Hartosh Singh Bal in Caravan:
By the time the smoke cleared over the Darbar Sahib, hundreds of innocent bystanders had died. Bhindranwale lay murdered, and the Akal Takht, where he had set up his final defiance of Delhi, stood shattered. The operation was followed by the assassination of Indira Gandhi by her Sikh bodyguards, and the organised massacre of thousands of Sikhs by Hindu mobs, led mainly by Congress politicians. In Punjab, militancy against the Indian state reached levels unprecedented in the years before Bluestar; it took a decade for a semblance of peace to return.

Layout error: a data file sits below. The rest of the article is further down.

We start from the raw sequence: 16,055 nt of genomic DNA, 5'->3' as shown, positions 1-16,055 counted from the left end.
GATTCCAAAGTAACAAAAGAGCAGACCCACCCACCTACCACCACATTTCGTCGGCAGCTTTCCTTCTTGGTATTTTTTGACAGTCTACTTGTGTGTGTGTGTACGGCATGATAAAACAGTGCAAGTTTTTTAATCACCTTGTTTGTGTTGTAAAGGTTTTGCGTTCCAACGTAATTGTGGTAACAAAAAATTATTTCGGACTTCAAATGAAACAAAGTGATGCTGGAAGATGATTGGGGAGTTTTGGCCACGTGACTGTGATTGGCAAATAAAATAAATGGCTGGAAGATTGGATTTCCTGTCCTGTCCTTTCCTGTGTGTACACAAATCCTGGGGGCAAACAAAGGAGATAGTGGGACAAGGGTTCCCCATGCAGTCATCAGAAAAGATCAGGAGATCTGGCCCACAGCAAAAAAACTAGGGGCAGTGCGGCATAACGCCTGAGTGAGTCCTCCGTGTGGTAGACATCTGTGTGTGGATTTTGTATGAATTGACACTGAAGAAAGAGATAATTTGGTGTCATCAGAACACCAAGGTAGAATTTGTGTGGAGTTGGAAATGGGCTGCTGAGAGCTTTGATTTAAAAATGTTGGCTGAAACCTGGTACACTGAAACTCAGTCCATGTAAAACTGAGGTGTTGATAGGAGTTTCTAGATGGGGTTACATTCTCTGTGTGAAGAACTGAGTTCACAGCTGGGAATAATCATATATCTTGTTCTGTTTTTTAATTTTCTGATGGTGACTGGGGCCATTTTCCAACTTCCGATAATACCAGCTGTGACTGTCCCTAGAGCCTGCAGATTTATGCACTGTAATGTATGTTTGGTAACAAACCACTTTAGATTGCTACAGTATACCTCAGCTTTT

Over the last thirty years, the debate over Bluestar has played out between two extreme points of view: that of radicals in Punjab and abroad, who dwell on the Congress’s role while overlooking Bhindranwale’s complicity, and that of people in the rest of India, who tend to focus on Bhindranwale with little sense of the Congress’s contribution to the tragedy. Many Indians may believe the events of that June can be consigned to the history books, but their memory remains alive in Punjab. Many Sikhs continue to view the operation, and the figure of Bhindranwale, in a markedly different light from the rest of the country. Without understanding how such distinct perspectives came to exist, it may be impossible to come to terms with the history of Bluestar.